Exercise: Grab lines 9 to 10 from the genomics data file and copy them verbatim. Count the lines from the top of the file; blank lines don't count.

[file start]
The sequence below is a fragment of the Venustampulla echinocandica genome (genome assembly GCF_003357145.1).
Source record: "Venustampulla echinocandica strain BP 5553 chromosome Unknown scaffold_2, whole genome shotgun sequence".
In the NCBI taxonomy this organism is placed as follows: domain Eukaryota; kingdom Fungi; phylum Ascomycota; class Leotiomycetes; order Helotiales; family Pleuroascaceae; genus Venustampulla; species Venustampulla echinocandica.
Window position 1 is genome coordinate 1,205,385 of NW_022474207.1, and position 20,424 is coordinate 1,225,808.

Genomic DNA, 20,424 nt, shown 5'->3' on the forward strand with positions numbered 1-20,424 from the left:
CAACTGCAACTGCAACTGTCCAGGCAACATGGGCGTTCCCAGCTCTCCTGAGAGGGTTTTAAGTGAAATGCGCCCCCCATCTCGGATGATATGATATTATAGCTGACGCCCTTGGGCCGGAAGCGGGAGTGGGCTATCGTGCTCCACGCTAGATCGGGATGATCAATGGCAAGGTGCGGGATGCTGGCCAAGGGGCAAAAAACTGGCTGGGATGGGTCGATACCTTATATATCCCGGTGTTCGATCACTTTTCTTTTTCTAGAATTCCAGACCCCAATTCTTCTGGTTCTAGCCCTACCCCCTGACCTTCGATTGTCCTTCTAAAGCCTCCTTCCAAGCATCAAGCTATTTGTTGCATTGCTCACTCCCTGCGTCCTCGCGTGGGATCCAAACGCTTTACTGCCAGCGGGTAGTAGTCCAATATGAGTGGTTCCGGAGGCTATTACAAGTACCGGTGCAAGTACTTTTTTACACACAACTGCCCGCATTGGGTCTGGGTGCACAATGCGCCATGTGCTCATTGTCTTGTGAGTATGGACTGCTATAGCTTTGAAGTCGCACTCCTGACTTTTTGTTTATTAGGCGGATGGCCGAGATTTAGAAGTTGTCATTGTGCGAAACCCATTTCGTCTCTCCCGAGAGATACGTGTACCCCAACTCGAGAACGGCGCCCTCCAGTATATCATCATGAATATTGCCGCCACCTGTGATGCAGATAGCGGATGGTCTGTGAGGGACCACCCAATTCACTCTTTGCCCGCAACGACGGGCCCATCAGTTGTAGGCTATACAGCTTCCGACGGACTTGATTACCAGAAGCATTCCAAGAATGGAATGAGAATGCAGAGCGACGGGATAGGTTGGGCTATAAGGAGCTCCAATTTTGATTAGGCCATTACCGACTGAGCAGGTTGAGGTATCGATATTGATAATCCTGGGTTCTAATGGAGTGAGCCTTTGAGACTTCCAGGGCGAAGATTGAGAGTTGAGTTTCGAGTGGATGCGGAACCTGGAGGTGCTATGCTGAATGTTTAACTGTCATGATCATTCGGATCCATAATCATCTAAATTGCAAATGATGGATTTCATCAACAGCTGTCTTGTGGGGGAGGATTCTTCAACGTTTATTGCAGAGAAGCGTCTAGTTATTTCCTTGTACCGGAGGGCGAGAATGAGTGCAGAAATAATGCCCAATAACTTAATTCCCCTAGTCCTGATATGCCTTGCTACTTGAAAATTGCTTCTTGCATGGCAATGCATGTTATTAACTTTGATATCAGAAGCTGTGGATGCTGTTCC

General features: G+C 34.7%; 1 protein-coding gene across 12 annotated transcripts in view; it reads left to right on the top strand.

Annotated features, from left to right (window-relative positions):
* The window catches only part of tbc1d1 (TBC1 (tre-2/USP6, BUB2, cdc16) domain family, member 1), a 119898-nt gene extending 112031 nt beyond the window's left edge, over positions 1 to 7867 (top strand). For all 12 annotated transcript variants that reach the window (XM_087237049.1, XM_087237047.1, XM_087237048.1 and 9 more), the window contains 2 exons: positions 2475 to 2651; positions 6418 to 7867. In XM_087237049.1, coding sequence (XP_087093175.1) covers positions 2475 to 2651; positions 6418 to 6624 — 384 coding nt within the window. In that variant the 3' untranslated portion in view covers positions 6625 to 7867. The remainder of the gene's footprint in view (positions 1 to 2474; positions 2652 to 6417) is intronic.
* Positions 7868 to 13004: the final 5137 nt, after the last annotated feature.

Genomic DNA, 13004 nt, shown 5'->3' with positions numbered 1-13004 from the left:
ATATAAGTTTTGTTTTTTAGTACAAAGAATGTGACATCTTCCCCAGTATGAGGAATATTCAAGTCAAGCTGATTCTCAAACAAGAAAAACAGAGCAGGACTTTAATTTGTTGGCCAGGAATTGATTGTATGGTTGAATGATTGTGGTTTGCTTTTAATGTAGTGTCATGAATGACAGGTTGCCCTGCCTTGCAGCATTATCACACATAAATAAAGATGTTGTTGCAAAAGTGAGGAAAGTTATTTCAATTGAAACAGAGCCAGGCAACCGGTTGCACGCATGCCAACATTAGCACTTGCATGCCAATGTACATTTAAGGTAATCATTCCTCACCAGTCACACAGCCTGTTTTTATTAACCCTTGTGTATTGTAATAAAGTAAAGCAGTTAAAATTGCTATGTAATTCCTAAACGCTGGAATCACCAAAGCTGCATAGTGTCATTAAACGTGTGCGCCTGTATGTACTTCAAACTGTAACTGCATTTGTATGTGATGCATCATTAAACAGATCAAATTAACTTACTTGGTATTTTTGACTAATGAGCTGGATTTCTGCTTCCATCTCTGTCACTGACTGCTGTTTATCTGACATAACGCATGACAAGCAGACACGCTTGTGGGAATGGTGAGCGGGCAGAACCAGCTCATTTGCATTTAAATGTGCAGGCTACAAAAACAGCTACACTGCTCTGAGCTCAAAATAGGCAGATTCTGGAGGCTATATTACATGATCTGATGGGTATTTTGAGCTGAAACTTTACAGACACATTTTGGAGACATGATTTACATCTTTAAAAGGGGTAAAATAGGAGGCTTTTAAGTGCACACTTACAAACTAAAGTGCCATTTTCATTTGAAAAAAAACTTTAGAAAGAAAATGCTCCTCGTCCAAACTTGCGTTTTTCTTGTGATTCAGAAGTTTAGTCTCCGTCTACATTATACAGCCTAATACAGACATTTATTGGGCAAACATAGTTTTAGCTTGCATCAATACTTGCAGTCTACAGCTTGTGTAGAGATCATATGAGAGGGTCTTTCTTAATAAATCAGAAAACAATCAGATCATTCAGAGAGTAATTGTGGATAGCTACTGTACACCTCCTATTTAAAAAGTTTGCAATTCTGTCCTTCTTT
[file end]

* The window catches only part of tbc1d1 (TBC1 (tre-2/USP6, BUB2, cdc16) domain family, member 1), a 119898-nt gene extending 112031 nt beyond the window's left edge, over positions 1 to 7867 (top strand). For all 12 annotated transcript variants that reach the window (XM_087237049.1, XM_087237047.1, XM_087237048.1 and 9 more), the window contains 2 exons: positions 2475 to 2651; positions 6418 to 7867. In XM_087237049.1, coding sequence (XP_087093175.1) covers positions 2475 to 2651; positions 6418 to 6624 — 384 coding nt within the window. In that variant the 3' untranslated portion in view covers positions 6625 to 7867. The remainder of the gene's footprint in view (positions 1 to 2474; positions 2652 to 6417) is intronic.
* Positions 7868 to 13004: the final 5137 nt, after the last annotated feature.